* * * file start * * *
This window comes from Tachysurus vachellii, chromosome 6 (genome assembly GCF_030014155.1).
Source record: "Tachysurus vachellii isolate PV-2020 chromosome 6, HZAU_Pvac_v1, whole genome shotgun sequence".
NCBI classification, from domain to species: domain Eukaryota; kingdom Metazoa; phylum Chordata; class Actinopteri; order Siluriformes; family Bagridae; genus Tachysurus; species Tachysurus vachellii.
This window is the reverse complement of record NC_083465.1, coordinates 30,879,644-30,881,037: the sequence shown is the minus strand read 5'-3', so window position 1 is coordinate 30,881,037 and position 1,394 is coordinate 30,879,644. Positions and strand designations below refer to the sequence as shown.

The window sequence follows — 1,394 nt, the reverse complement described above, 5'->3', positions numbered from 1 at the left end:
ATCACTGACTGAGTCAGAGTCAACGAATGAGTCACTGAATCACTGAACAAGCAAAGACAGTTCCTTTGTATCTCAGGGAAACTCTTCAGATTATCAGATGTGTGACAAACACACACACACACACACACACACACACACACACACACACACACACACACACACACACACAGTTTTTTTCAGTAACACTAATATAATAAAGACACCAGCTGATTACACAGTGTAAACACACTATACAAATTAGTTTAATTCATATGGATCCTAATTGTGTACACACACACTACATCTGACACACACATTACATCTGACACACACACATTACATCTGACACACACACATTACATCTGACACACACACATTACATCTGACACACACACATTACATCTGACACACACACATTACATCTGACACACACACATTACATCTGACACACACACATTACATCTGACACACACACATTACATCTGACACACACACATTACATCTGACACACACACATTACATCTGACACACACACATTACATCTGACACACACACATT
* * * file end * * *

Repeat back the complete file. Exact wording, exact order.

This window comes from Tachysurus vachellii, chromosome 6 (genome assembly GCF_030014155.1).
Source record: "Tachysurus vachellii isolate PV-2020 chromosome 6, HZAU_Pvac_v1, whole genome shotgun sequence".
NCBI classification, from domain to species: domain Eukaryota; kingdom Metazoa; phylum Chordata; class Actinopteri; order Siluriformes; family Bagridae; genus Tachysurus; species Tachysurus vachellii.
This window is the reverse complement of record NC_083465.1, coordinates 30,879,644-30,881,037: the sequence shown is the minus strand read 5'-3', so window position 1 is coordinate 30,881,037 and position 1,394 is coordinate 30,879,644. Positions and strand designations below refer to the sequence as shown.

The window sequence follows — 1,394 nt, the reverse complement described above, 5'->3', positions numbered from 1 at the left end:
ATCACTGACTGAGTCAGAGTCAACGAATGAGTCACTGAATCACTGAACAAGCAAAGACAGTTCCTTTGTATCTCAGGGAAACTCTTCAGATTATCAGATGTGTGACAAACACACACACACACACACACACACACACACACACACACACACACACACACACACACACACAGTTTTTTTCAGTAACACTAATATAATAAAGACACCAGCTGATTACACAGTGTAAACACACTATACAAATTAGTTTAATTCATATGGATCCTAATTGTGTACACACACACTACATCTGACACACACATTACATCTGACACACACACATTACATCTGACACACACACATTACATCTGACACACACACATTACATCTGACACACACACATTACATCTGACACACACACATTACATCTGACACACACACATTACATCTGACACACACACATTACATCTGACACACACACATTACATCTGACACACACACATTACATCTGACACACACACATTACATCTGACACACACACATTACATCTGACACACACACATT